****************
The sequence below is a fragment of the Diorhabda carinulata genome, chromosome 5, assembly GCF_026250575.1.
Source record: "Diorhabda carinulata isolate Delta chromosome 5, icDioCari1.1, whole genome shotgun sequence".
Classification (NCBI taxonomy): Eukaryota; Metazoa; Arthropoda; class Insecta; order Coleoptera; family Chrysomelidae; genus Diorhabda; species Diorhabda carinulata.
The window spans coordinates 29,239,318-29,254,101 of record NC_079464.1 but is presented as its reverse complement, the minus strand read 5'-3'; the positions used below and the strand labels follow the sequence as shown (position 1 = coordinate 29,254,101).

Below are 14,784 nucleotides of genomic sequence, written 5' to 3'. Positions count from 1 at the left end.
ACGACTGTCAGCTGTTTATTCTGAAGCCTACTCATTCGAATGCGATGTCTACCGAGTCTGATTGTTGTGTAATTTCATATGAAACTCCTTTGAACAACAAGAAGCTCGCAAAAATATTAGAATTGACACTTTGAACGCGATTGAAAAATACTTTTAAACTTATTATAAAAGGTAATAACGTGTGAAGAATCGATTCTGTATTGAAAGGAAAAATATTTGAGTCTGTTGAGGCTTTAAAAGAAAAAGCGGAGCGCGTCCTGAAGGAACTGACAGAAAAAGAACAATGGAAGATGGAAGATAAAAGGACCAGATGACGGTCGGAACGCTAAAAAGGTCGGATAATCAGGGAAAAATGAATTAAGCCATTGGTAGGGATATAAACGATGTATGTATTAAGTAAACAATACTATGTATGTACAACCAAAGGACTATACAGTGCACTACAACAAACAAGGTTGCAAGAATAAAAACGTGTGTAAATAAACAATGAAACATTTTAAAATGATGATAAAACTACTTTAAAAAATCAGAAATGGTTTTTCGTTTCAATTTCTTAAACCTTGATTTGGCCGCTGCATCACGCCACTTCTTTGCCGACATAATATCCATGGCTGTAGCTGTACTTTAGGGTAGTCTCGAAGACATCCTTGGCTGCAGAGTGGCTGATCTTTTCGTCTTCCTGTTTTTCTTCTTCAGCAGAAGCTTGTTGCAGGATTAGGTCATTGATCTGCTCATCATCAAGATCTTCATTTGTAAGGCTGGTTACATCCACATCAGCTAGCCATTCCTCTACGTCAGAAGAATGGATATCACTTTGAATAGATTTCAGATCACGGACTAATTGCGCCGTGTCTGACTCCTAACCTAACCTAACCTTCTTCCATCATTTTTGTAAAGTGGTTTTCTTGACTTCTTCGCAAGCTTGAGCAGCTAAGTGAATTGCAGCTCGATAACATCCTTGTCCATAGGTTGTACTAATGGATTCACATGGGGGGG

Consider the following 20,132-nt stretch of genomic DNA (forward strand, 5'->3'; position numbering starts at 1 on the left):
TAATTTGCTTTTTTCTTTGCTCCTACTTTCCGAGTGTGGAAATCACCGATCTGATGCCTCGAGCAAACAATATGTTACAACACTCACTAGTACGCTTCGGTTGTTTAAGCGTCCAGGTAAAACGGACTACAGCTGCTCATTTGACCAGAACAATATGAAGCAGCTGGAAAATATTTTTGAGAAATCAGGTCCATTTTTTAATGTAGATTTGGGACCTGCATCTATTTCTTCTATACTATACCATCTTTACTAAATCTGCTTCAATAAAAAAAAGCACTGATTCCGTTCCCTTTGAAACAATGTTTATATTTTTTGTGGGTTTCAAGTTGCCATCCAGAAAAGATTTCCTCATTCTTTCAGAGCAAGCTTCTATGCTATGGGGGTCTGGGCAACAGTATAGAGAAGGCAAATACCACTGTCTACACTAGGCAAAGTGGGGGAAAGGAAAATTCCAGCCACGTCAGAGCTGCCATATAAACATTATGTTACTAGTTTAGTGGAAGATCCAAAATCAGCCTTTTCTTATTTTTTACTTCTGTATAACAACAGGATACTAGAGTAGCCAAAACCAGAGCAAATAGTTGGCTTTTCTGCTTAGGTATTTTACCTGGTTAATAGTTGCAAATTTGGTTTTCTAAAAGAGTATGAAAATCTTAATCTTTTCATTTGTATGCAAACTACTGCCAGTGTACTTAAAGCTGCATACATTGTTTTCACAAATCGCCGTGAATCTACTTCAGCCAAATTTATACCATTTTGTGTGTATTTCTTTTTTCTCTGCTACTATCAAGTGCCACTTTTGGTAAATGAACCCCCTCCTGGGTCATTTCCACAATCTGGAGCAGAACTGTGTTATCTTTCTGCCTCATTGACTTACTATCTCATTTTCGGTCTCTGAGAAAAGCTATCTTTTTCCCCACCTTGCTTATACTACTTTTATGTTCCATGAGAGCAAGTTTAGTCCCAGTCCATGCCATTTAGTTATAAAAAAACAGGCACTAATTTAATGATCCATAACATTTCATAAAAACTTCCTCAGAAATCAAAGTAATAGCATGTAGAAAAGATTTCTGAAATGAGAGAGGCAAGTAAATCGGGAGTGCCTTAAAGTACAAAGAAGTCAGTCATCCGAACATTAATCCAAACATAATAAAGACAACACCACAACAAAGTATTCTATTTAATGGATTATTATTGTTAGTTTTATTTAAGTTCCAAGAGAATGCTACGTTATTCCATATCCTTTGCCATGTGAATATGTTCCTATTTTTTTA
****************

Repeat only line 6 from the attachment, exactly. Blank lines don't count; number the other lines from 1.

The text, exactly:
ACGACTGTCAGCTGTTTATTCTGAAGCCTACTCATTCGAATGCGATGTCTACCGAGTCTGATTGTTGTGTAATTTCATATGAAACTCCTTTGAACAACAAGAAGCTCGCAAAAATATTAGAATTGACACTTTGAACGCGATTGAAAAATACTTTTAAACTTATTATAAAAGGTAATAACGTGTGAAGAATCGATTCTGTATTGAAAGGAAAAATATTTGAGTCTGTTGAGGCTTTAAAAGAAAAAGCGGAGCGCGTCCTGAAGGAACTGACAGAAAAAGAACAATGGAAGATGGAAGATAAAAGGACCAGATGACGGTCGGAACGCTAAAAAGGTCGGATAATCAGGGAAAAATGAATTAAGCCATTGGTAGGGATATAAACGATGTATGTATTAAGTAAACAATACTATGTATGTACAACCAAAGGACTATACAGTGCACTACAACAAACAAGGTTGCAAGAATAAAAACGTGTGTAAATAAACAATGAAACATTTTAAAATGATGATAAAACTACTTTAAAAAATCAGAAATGGTTTTTCGTTTCAATTTCTTAAACCTTGATTTGGCCGCTGCATCACGCCACTTCTTTGCCGACATAATATCCATGGCTGTAGCTGTACTTTAGGGTAGTCTCGAAGACATCCTTGGCTGCAGAGTGGCTGATCTTTTCGTCTTCCTGTTTTTCTTCTTCAGCAGAAGCTTGTTGCAGGATTAGGTCATTGATCTGCTCATCATCAAGATCTTCATTTGTAAGGCTGGTTACATCCACATCAGCTAGCCATTCCTCTACGTCAGAAGAATGGATATCACTTTGAATAGATTTCAGATCACGGACTAATTGCGCCGTGTCTGACTCCTAACCTAACCTAACCTTCTTCCATCATTTTTGTAAAGTGGTTTTCTTGACTTCTTCGCAAGCTTGAGCAGCTAAGTGAATTGCAGCTCGATAACATCCTTGTCCATAGGTTGTACTAATGGATTCACATGGGGGGG